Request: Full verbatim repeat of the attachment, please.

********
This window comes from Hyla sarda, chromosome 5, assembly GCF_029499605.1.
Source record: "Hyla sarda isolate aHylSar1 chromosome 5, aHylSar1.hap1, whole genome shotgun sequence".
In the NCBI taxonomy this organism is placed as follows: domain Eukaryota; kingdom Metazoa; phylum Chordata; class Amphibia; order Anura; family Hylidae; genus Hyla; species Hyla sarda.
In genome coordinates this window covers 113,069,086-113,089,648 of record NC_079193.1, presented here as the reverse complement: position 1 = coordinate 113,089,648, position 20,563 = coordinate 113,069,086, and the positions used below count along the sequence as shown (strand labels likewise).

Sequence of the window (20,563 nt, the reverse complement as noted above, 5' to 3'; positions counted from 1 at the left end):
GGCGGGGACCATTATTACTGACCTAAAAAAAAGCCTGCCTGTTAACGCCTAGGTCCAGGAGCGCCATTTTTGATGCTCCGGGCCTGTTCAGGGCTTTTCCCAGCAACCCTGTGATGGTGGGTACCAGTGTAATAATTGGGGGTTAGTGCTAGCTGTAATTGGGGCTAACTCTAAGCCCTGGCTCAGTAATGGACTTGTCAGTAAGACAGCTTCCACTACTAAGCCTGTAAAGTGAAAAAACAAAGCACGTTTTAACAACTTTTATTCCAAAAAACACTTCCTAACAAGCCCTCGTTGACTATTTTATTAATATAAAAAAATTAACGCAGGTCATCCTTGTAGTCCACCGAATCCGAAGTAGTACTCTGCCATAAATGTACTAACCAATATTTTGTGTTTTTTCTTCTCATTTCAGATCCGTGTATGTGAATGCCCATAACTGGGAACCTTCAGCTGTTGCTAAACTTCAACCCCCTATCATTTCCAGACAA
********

This window comes from Hyla sarda, chromosome 5, assembly GCF_029499605.1.
Source record: "Hyla sarda isolate aHylSar1 chromosome 5, aHylSar1.hap1, whole genome shotgun sequence".
In the NCBI taxonomy this organism is placed as follows: domain Eukaryota; kingdom Metazoa; phylum Chordata; class Amphibia; order Anura; family Hylidae; genus Hyla; species Hyla sarda.
In genome coordinates this window covers 113,069,086-113,089,648 of record NC_079193.1, presented here as the reverse complement: position 1 = coordinate 113,089,648, position 20,563 = coordinate 113,069,086, and the positions used below count along the sequence as shown (strand labels likewise).

Sequence of the window (20,563 nt, the reverse complement as noted above, 5' to 3'; positions counted from 1 at the left end):
GGCGGGGACCATTATTACTGACCTAAAAAAAAGCCTGCCTGTTAACGCCTAGGTCCAGGAGCGCCATTTTTGATGCTCCGGGCCTGTTCAGGGCTTTTCCCAGCAACCCTGTGATGGTGGGTACCAGTGTAATAATTGGGGGTTAGTGCTAGCTGTAATTGGGGCTAACTCTAAGCCCTGGCTCAGTAATGGACTTGTCAGTAAGACAGCTTCCACTACTAAGCCTGTAAAGTGAAAAAACAAAGCACGTTTTAACAACTTTTATTCCAAAAAACACTTCCTAACAAGCCCTCGTTGACTATTTTATTAATATAAAAAAATTAACGCAGGTCATCCTTGTAGTCCACCGAATCCGAAGTAGTACTCTGCCATAAATGTACTAACCAATATTTTGTGTTTTTTCTTCTCATTTCAGATCCGTGTATGTGAATGCCCATAACTGGGAACCTTCAGCTGTTGCTAAACTTCAACCCCCTATCATTTCCAGACAA